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Hello Sci-Fi: Microsoft is taking its Holoportation to the roads

Holoportation
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All of us were of course overawed by Microsoft’s display of its Holoportation technology. The company displayed the tech near the beginning of the year and proved that yes, it was indeed possible to digitally transport a person’s fully captured 3D form in augmented reality. Well, the company has ramped the program up a notch and has announced that it is now possible to take the technology to the road — literally!

In case you are unaware of it, Holoportation is an all new type of 3D capture technology that allows the capture and reconstruction and transmission of high-quality 3D models of real people to virtually anywhere in the world. The technology is used in conjunction with mixed reality displays such as HoloLens, letting people interact with remote participants in 3D as if they are actually there in the same room.

The major issue with getting Holoportation into the mainstream — apart from the fact that it is still under development and needs a lots of wires — is the fact that the Internet speeds required for Holoporting your image somewhere is well outside the capacity of your average Internet speeds. Microsoft itself uses Ethernets or powerful Wi-Fi connections while testing this product.

However, the company has just announced a major breakthrough where it has managed to deploy its 3D-teleporting technology to send the digital avatar of a user to different locations — while that particular user was sitting inside a moving car! And as it goes without saying, away from ethernets or any other source of a particularly strong local Internet connection.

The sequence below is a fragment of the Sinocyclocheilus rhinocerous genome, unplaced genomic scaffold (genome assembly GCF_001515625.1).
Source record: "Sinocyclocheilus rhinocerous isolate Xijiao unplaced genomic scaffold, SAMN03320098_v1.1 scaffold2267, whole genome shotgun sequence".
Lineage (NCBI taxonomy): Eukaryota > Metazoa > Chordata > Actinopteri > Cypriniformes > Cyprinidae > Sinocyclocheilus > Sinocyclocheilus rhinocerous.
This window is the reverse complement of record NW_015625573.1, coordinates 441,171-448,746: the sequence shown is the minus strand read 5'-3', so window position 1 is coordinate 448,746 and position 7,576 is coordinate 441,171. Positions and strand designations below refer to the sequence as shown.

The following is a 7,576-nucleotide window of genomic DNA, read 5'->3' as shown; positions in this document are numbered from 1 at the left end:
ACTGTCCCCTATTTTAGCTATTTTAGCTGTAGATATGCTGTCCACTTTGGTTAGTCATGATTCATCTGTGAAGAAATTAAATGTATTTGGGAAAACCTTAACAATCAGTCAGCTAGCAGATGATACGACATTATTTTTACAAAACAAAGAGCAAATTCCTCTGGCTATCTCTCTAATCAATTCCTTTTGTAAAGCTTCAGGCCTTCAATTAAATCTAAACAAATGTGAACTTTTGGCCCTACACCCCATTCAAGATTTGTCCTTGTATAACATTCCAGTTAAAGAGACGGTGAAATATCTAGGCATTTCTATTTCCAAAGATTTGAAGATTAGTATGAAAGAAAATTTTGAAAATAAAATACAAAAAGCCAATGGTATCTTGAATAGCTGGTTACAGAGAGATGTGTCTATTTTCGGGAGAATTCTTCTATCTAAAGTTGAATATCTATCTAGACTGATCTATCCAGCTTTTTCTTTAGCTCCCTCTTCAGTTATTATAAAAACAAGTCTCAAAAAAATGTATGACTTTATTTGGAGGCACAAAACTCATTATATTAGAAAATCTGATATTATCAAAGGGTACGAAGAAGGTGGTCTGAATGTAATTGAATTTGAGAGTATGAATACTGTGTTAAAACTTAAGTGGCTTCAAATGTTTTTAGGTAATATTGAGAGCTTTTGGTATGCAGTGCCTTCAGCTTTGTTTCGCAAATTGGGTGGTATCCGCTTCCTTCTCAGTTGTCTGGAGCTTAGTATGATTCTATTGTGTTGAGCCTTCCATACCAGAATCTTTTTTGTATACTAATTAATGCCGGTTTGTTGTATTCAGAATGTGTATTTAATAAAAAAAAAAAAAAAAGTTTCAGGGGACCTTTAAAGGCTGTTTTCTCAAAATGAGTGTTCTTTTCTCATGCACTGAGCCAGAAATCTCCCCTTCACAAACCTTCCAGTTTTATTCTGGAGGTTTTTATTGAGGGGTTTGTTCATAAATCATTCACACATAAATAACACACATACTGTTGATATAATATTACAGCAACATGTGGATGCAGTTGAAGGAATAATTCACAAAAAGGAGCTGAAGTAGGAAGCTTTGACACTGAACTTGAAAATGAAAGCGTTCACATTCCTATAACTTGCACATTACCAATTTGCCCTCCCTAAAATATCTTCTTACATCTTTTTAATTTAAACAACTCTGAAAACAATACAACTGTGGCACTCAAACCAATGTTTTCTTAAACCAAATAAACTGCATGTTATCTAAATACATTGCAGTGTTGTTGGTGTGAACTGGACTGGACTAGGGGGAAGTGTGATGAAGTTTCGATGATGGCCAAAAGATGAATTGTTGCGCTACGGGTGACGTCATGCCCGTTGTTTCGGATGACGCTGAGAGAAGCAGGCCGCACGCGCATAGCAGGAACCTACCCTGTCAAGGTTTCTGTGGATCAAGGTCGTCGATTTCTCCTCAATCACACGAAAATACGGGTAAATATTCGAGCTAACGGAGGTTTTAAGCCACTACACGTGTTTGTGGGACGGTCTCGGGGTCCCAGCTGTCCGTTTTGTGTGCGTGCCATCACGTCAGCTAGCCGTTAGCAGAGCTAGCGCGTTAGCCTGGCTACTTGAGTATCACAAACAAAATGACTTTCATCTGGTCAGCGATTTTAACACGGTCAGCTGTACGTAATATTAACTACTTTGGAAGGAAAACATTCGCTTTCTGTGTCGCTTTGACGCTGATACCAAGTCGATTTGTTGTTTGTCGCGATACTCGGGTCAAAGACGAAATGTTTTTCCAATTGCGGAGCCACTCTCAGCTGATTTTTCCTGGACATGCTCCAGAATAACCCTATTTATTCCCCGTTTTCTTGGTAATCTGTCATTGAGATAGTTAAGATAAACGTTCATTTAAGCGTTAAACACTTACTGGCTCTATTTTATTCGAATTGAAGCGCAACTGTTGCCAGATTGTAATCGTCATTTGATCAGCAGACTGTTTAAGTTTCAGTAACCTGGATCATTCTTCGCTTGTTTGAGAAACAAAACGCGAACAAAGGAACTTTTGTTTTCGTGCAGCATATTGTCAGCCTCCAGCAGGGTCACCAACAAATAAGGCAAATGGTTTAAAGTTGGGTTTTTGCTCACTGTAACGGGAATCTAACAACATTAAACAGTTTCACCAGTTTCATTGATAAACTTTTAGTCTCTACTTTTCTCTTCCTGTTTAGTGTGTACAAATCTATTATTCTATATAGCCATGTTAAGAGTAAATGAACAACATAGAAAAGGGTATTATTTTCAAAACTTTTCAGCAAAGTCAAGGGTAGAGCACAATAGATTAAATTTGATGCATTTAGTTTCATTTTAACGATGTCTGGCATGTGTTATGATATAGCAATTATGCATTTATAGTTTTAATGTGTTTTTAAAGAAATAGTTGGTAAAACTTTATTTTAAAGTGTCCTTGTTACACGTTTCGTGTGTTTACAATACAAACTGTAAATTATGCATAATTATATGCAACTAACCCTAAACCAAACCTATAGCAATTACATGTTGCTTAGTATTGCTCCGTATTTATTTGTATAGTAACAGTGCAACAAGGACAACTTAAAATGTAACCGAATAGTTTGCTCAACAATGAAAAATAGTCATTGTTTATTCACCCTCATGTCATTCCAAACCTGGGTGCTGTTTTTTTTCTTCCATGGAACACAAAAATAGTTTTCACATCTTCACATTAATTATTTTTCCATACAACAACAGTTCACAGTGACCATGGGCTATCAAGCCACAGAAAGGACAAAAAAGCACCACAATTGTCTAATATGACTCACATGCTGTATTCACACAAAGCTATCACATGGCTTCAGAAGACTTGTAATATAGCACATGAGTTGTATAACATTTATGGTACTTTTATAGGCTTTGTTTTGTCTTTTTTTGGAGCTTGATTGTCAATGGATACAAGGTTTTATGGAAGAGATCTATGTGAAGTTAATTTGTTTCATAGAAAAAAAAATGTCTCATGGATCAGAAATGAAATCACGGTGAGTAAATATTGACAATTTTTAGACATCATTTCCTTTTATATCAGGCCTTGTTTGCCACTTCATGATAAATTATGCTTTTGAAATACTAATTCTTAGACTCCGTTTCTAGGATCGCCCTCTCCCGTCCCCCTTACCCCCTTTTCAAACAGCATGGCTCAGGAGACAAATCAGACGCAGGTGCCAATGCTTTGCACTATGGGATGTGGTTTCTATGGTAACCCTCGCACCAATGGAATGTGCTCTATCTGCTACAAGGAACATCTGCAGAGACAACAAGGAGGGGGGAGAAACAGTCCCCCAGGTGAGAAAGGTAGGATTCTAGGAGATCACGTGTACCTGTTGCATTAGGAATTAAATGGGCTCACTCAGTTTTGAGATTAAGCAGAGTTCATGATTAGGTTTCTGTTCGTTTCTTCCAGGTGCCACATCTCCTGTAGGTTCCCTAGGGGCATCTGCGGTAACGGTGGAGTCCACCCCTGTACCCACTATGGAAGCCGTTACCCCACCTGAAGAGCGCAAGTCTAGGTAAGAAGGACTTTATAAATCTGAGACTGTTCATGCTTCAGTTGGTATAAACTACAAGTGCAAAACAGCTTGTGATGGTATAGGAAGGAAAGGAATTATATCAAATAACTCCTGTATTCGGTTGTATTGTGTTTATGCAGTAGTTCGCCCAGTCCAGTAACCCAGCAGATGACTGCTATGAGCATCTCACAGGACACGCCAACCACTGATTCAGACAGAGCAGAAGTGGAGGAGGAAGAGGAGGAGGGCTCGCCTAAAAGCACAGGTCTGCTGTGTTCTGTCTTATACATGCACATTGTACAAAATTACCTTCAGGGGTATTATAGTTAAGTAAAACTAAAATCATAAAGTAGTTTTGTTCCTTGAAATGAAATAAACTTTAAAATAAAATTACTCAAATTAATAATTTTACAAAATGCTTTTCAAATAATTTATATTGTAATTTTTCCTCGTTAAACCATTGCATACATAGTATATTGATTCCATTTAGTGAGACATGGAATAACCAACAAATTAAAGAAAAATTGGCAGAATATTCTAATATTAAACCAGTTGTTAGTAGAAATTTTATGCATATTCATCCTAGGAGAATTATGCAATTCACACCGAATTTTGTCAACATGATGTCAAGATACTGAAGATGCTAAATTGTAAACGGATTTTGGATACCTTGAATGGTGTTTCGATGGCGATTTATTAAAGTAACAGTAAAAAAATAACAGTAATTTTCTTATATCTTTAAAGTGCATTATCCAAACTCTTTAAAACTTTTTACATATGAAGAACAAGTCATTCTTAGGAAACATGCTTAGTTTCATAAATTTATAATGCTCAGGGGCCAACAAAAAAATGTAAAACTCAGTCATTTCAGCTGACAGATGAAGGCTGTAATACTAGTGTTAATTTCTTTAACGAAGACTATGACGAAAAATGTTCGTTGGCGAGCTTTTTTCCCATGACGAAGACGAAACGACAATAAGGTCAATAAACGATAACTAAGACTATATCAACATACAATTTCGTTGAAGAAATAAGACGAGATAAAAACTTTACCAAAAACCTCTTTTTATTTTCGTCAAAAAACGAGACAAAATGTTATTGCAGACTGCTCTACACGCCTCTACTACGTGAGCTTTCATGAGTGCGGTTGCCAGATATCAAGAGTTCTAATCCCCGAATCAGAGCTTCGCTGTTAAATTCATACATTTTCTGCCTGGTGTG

Announcing the update, the company said,

We are pleased to share an update on our research in 3D capture and algorithms. We took the technology out of the studio and into a car – making Holoportation truly mobile.  To accomplish this, we reduced the bandwidth requirements by 97%, while still maintaining quality. This new mobile Holoportation system greatly increases the potential applications of real-time 3D capture and transmission.

Microsoft says that it has been able to achieve this by reducing the bandwidth required to transmit images by as much as 97 percent. After the 97 percent drop, the tech needs relatively lower speeds of around 30 to 50 Mbps to work properly. The car still remained within the range of Wi-Fi, however, the projection

Of course, 30-50 Mbps is still something well beyond what most people have. However, the fact that Microsoft has managed such a drastic improvement in its technology says a lot about its future. The projection was managed with only two cameras in the car, however the image quality wasn’t all that great. It appears that while two is the minimum number of cameras required to capture and project a 3-D model of a person, more cameras equate to better projection quality.

The company is now planning to make Holoportation even more mobile by getting it to work on cellular data.

Meanwhile, you can check out this clip from Microsoft, which shows a person sitting in a car being “Holoported” to a room somewhere else.

Cool, right? Between Microsoft and Facebook’s exploits in VR and AR respectively, it will be interesting to see which of these two tech behemoths are able to catapult us into a new age of traveling all over the place while comfortably reclining in a chair within our homes.

A bibliophile and a business enthusiast.

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